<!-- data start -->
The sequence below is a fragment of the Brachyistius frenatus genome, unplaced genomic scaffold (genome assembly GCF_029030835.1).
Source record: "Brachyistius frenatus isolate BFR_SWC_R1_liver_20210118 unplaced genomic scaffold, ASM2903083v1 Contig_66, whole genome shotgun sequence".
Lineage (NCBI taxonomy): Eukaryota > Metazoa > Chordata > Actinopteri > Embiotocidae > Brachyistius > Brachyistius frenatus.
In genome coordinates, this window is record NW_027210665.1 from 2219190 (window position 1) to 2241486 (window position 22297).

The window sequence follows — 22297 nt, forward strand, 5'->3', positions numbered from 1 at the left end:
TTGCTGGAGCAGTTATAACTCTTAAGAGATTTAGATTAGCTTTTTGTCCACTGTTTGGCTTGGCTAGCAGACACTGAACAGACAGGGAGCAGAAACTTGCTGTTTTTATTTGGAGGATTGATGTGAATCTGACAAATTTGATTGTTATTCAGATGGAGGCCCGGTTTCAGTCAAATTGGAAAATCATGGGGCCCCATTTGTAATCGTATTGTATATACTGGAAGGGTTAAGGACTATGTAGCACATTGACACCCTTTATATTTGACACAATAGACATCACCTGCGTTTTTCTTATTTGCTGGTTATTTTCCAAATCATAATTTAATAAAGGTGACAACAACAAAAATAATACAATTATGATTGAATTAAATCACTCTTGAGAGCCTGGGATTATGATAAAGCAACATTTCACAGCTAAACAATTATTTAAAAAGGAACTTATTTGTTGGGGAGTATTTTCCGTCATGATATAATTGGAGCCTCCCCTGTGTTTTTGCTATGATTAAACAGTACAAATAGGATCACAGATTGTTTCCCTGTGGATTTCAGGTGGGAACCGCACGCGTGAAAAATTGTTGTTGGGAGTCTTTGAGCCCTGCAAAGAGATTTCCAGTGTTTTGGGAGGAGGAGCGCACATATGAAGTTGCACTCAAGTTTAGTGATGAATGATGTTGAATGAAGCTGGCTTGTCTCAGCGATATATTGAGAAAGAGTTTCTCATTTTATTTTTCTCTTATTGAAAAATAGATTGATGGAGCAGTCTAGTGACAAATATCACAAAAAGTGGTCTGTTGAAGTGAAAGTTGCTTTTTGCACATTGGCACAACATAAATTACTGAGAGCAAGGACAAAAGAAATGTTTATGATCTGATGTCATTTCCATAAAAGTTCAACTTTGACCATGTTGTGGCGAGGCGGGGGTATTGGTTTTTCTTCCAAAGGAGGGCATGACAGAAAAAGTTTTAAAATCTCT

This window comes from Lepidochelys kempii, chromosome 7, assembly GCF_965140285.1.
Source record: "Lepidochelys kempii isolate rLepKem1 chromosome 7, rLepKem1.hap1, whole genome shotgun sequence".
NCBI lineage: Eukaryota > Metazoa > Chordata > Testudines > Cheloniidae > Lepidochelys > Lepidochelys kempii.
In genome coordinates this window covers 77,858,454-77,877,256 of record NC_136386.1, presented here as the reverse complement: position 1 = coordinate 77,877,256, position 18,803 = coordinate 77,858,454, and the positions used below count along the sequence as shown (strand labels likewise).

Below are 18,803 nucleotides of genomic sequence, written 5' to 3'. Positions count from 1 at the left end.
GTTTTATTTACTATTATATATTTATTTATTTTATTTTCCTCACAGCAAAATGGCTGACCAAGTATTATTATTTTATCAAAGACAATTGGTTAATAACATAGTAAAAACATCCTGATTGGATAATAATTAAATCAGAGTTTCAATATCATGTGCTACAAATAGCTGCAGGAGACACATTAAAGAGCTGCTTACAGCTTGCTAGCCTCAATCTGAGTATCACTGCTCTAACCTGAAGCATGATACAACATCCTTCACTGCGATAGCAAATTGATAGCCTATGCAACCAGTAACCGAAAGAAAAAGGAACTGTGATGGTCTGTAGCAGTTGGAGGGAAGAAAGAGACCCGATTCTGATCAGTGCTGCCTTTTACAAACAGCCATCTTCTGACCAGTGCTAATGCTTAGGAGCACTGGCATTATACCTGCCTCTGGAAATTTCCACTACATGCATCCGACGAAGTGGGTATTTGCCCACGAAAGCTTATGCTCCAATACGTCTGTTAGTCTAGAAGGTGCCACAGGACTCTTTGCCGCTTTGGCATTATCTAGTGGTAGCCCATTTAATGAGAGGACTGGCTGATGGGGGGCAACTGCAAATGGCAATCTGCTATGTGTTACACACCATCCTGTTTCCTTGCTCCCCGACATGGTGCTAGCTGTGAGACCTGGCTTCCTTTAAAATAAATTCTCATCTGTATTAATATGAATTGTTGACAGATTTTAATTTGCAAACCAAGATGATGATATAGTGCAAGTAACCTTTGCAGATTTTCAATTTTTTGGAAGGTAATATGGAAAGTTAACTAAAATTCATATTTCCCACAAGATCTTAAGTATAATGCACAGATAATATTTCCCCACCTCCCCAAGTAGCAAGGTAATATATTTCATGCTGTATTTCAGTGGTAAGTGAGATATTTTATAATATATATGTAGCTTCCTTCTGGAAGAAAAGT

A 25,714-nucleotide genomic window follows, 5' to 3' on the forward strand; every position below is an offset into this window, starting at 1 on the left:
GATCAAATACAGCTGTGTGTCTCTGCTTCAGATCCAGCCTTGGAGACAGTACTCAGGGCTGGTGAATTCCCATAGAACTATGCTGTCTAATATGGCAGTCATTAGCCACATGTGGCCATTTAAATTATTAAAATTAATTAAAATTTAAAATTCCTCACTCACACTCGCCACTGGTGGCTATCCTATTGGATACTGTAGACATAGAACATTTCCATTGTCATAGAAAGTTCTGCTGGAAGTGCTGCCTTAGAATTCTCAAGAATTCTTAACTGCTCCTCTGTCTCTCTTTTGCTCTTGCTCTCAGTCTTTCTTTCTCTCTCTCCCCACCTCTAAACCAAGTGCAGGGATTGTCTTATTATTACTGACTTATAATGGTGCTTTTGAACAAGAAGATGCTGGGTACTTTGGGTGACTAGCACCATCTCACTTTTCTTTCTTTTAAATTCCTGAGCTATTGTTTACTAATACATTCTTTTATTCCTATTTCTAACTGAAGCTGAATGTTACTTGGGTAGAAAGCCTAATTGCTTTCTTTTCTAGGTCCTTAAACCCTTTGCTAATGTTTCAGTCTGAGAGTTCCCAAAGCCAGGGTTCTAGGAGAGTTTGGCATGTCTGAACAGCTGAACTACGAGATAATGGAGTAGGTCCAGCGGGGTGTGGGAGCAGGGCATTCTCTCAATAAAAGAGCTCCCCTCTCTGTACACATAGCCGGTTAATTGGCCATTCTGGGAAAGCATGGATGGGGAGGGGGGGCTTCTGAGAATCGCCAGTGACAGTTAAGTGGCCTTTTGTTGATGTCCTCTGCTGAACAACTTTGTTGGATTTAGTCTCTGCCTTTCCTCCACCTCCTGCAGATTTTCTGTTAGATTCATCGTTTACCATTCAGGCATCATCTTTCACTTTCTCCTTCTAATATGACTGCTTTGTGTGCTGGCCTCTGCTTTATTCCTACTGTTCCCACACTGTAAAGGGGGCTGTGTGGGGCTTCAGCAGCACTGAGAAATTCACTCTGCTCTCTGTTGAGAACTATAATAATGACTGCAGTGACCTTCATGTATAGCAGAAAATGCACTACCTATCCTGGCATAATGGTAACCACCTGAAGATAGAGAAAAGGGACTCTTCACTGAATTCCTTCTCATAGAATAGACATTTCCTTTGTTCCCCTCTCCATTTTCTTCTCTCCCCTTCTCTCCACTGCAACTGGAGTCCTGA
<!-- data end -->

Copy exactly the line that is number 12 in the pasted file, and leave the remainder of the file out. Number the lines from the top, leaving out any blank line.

GTTTTATTTACTATTATATATTTATTTATTTTATTTTCCTCACAGCAAAATGGCTGACCAAGTATTATTATTTTATCAAAGACAATTGGTTAATAACATAGTAAAAACATCCTGATTGGATAATAATTAAATCAGAGTTTCAATATCATGTGCTACAAATAGCTGCAGGAGACACATTAAAGAGCTGCTTACAGCTTGCTAGCCTCAATCTGAGTATCACTGCTCTAACCTGAAGCATGATACAACATCCTTCACTGCGATAGCAAATTGATAGCCTATGCAACCAGTAACCGAAAGAAAAAGGAACTGTGATGGTCTGTAGCAGTTGGAGGGAAGAAAGAGACCCGATTCTGATCAGTGCTGCCTTTTACAAACAGCCATCTTCTGACCAGTGCTAATGCTTAGGAGCACTGGCATTATACCTGCCTCTGGAAATTTCCACTACATGCATCCGACGAAGTGGGTATTTGCCCACGAAAGCTTATGCTCCAATACGTCTGTTAGTCTAGAAGGTGCCACAGGACTCTTTGCCGCTTTGGCATTATCTAGTGGTAGCCCATTTAATGAGAGGACTGGCTGATGGGGGGCAACTGCAAATGGCAATCTGCTATGTGTTACACACCATCCTGTTTCCTTGCTCCCCGACATGGTGCTAGCTGTGAGACCTGGCTTCCTTTAAAATAAATTCTCATCTGTATTAATATGAATTGTTGACAGATTTTAATTTGCAAACCAAGATGATGATATAGTGCAAGTAACCTTTGCAGATTTTCAATTTTTTGGAAGGTAATATGGAAAGTTAACTAAAATTCATATTTCCCACAAGATCTTAAGTATAATGCACAGATAATATTTCCCCACCTCCCCAAGTAGCAAGGTAATATATTTCATGCTGTATTTCAGTGGTAAGTGAGATATTTTATAATATATATGTAGCTTCCTTCTGGAAGAAAAGT